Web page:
Only one time in the movie do we see Four's entire tattoo.
We see it in the scene directly following the one where Four takes Tris into his own Fearscape and Tris sees Four's deepest fear, being beaten with a leather belt and buckle by his father Marcus starting in childhood.
Usually Four stands and calms his breathing and heart rate. (This is standard technique for "flooding" developed by Edna Foa.) Tris however grabs Marcus's belt, punches Marcus and Four protects her from Marcus, thus initiating a new response in Four.
In these two images we have the complete history of Four/Tobias's childhood, in reverse sequence for the viewer.
The tattoo is a record of his beatings. On a child's skin, a leather belt is going to leave terrible welts, cuts and permanent scars. Not like Patsy's beatings in 12 Years a Slave nor like this slave:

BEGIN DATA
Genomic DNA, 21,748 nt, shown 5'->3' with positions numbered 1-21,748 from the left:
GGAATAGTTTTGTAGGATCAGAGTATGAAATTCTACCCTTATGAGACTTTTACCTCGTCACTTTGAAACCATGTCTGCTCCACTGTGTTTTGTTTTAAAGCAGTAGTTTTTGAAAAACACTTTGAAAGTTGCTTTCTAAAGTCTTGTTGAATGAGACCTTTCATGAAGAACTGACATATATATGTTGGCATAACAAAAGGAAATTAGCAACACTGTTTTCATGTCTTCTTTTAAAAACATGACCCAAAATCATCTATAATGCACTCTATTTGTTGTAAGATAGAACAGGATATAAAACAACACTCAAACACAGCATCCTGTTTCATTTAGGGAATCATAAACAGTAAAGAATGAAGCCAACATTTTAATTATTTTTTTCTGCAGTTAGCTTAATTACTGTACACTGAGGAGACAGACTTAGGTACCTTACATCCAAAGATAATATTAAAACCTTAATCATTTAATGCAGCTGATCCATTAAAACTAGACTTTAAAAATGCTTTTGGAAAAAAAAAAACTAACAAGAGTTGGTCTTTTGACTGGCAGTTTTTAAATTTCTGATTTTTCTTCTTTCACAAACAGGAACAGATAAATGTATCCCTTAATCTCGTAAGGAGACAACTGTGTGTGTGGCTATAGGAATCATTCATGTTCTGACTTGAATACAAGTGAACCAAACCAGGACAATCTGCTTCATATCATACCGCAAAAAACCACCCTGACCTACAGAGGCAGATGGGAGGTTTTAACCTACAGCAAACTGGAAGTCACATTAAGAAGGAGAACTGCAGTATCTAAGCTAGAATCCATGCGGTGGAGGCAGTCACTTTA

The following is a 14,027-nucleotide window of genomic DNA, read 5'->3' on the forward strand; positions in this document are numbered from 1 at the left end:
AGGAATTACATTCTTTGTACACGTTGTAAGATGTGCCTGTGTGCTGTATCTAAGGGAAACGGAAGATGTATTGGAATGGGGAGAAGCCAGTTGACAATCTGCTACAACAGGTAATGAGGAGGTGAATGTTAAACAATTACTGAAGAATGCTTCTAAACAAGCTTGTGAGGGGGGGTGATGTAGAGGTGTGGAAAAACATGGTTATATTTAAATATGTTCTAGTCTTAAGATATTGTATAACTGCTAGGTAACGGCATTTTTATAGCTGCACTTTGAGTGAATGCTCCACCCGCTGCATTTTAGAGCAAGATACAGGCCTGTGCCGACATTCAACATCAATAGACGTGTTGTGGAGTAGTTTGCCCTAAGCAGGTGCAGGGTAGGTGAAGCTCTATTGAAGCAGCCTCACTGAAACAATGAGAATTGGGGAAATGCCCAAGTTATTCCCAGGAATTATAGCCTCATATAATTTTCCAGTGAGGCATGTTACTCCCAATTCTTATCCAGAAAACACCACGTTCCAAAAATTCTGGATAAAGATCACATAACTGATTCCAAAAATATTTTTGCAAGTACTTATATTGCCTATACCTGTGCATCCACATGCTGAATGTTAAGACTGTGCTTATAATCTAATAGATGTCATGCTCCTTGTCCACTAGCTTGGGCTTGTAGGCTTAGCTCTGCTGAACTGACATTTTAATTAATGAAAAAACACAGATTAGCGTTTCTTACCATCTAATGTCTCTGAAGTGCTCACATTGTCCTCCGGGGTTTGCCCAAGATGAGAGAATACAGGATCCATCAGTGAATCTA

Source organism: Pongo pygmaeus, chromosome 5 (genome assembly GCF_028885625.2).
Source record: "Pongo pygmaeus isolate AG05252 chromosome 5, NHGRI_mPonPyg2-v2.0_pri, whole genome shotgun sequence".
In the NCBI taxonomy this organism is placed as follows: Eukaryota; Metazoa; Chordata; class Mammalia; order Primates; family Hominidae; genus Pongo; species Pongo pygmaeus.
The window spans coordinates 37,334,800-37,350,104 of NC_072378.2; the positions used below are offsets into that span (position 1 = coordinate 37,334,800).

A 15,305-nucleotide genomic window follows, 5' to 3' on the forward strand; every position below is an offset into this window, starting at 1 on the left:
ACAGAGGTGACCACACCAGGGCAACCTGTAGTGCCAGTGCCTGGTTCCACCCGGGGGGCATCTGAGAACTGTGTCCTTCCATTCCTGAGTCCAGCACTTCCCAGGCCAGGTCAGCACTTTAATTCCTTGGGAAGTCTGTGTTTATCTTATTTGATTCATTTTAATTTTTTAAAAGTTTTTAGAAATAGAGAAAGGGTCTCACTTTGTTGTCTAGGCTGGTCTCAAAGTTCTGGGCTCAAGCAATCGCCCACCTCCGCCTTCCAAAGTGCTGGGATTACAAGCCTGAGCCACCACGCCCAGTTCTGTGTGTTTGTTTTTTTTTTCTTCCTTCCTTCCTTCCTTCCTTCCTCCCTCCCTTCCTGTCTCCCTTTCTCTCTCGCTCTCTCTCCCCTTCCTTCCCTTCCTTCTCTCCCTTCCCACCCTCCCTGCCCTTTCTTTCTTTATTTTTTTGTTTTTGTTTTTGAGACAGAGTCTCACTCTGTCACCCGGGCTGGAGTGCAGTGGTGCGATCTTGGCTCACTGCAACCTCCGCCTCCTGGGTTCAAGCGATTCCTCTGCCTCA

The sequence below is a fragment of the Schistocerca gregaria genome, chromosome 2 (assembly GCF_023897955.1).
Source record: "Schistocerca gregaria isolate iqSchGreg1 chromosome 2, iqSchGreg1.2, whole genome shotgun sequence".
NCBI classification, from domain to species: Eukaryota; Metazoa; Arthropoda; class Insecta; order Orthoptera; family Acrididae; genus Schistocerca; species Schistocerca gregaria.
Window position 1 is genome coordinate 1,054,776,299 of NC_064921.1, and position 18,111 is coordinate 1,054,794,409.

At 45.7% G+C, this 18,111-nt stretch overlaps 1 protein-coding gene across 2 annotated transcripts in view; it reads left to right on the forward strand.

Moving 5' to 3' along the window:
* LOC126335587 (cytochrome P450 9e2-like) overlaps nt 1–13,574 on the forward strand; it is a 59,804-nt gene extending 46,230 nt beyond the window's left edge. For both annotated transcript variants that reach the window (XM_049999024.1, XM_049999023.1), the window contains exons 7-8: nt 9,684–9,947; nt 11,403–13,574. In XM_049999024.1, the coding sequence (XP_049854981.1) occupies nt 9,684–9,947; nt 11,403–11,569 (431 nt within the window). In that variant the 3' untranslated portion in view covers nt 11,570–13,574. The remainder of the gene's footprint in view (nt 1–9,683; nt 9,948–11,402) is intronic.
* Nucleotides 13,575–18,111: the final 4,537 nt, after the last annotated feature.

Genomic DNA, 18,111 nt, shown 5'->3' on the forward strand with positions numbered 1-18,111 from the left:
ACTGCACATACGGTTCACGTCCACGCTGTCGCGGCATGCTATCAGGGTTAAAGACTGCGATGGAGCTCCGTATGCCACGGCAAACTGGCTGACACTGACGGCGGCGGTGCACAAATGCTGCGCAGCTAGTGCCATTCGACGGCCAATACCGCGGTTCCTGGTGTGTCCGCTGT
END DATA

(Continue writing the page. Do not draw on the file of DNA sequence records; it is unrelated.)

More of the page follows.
|A horrifying explicit vision of Nietzsche's Torturous Inscription of the Body|
But you get the idea. To a child it is a terrible thing to endure beatings that leave permanent markings.
Down the center of Four's back on his spinal cord are the five faction symbols.
So with this piece of dialogue we know that every time Tobias displayed curiosity - forbidden in Abnegation - which is linked to intelligence, or bravery, honesty, happiness or kindness Marcus forbid it. And he not only forbid it - the way Beatrice was forbidden - but he was also punished unmercifully for being a curious, kind, intelligent, honest, brave and happy child until he learned never to show any of those feelings. Ever.
The tattoo clearly shows the lash marks probably covering some scars. It clearly shows all five of the factions, desires, attributes, a well rounded person who was emotionally mature might have.
But exposing the tattoo reveals both shame and desire.
In revealing what he has concealed to Tris in his Fearscape and on his back he is confessing shame and opening himself to vulnerability. (Badiou:In Praise of Love)